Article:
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  • 1. Chapter 13 - Viruses General Characteristics of Viruses Viral Structure Taxonomy of Viruses
  • 2. GENERAL CHARACTERISTICS OF VIRUSES
    • Depending on one's viewpoint, Viruses may be regarded as exceptionally complex aggregations of nonliving chemicals or as exceptionally simple living microbes.
    • Viruses contain a single type of nucleic acid (DNA or RNA) and a protein coat, sometimes enclosed by an envelope composed of lipids, proteins, and carbohydrates.
    • Viruses are obligatory intracellular parasites. They multiply by using the host cell's synthesizing machinery to cause the synthesis of specialized elements that can transfer the viral acid to other cells.
  • 3. Host range
    • Host range refers to the spectrum of host cells in which a virus can multiply.
    • Host range is determined by the specific attachment on the host cell's surface and the availability of host cellular factors.
    Viral Size
    • Viral size is ascertained by electron microscopy
    • Viruses range from 20 to 1000 nm in length
    • Viral Structure
    • A virion is a complete, fully developed viral particle composed of nucleic acid surrounded by a coat .
  • 4. Nucleic acid
    • Viruses contain either DNA or RNA. Never both, and the nucleic acid may be single or double stranded, linear or circular, or divided into several separate molecules.
    • The proportion of nucleic acid in relation to protein in viruses ranges from about 1% to about 50%
    Capsid and Envelope
    • The protein coat surrounding the nucleic acid of a virus is called the capsid.
    • The capsid is composed of subunits, capsomeres, which can be a single type of protein or several types
    • The capid of some viruses is enclosed by an envelope consisting of lipids, proteins and carbohydrates
    • Some envelopes are covered with carbohydrate-protein complexes called spikes.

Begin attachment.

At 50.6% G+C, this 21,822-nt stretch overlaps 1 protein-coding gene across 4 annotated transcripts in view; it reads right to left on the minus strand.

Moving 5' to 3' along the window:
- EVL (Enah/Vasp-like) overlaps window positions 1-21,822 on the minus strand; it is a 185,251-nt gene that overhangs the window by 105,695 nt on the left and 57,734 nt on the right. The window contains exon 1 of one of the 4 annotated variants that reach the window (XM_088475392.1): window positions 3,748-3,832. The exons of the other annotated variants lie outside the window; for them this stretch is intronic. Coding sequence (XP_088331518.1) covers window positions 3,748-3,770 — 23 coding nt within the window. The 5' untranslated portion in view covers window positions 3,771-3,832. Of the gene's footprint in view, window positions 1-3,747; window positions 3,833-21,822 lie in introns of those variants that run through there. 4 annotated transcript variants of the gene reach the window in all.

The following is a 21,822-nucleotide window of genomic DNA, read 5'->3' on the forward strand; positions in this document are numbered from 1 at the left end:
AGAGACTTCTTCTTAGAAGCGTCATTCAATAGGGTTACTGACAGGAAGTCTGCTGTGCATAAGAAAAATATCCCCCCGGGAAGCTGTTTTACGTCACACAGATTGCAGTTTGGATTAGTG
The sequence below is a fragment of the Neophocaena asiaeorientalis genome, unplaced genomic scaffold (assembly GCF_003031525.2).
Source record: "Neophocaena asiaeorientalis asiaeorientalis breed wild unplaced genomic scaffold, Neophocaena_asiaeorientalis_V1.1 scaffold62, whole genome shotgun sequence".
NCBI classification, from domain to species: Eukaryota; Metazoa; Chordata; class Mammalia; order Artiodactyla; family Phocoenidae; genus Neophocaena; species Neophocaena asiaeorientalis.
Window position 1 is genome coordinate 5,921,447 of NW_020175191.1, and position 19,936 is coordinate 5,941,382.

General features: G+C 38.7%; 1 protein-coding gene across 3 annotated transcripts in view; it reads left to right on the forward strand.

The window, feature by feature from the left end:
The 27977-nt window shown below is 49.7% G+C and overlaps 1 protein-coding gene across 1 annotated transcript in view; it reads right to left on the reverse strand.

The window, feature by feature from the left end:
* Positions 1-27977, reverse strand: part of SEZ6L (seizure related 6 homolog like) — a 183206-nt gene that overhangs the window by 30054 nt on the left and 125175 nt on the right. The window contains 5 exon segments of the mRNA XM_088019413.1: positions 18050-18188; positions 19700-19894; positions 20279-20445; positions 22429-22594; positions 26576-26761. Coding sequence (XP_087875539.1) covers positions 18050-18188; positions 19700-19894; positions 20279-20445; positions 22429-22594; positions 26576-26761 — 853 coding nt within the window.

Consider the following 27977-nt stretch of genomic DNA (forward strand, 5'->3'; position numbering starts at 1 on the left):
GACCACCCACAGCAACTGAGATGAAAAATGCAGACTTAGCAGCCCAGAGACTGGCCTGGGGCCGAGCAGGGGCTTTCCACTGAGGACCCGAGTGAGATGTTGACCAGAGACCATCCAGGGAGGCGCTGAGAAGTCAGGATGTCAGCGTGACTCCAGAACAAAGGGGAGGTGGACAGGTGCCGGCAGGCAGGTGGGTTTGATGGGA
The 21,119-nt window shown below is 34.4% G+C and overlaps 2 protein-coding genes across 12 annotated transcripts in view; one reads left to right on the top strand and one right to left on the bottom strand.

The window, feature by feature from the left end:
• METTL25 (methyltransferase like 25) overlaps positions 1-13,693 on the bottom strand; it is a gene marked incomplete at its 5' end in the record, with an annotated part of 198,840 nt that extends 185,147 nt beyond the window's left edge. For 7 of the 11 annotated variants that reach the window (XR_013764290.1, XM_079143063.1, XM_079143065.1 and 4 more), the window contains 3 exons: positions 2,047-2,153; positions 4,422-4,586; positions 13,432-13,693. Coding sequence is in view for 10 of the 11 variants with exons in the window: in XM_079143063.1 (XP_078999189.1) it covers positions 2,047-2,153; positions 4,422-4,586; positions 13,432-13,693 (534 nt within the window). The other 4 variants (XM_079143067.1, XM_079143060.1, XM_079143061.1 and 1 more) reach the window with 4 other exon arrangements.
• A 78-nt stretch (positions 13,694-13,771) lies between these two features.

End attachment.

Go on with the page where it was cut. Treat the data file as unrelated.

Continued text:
• 5. Taxonomy of Viruses
    • Classification of viruses is based on type of nucleic acid, strategy for replication, and morphology.
    • Virus family names end in -viridae; genus names end in -virus.
    • A viral species is a group of viruses sharing the same genetic information and ecological niche.
    Isolation, Cultivation, and Identification of Viruses
    • Viruses must be grown in living cells.
    • The easiest viruses to grow are bateriophages.
  • 6. Growing Bacteriophages in the Laboratory ( Plaque assay)
    • The plaque method mixes bacteriophages with the host bacteria nutrient agar.
    • After several viral multiplication cycles, the bacteria in the area surrounding the original virus are destroyed and the area of lysis is called a plaque
    • Each plaque originates with a single viral particle.
    • The concentration of viral suspensions is measured by the number of plaques that are in the terms of plaque forming units (PFU).
  • 7. Viral Reproduction
    • Requires host cell
    • Bacteriophages (prokaryotes)
    • Animal viruses (eukaryotes)
    Bacteriophages Reproduction Cycle
    • Lytic Cycle
      • Mass production of phage
      • Ends in host cell death (lysis)
    • Lysongenic cycle
      • Virus reproduces through binary fission along with host cell
      • Can spontaneously convert to lytic cycle
  • 8. Bacteriophage Reproduction cycle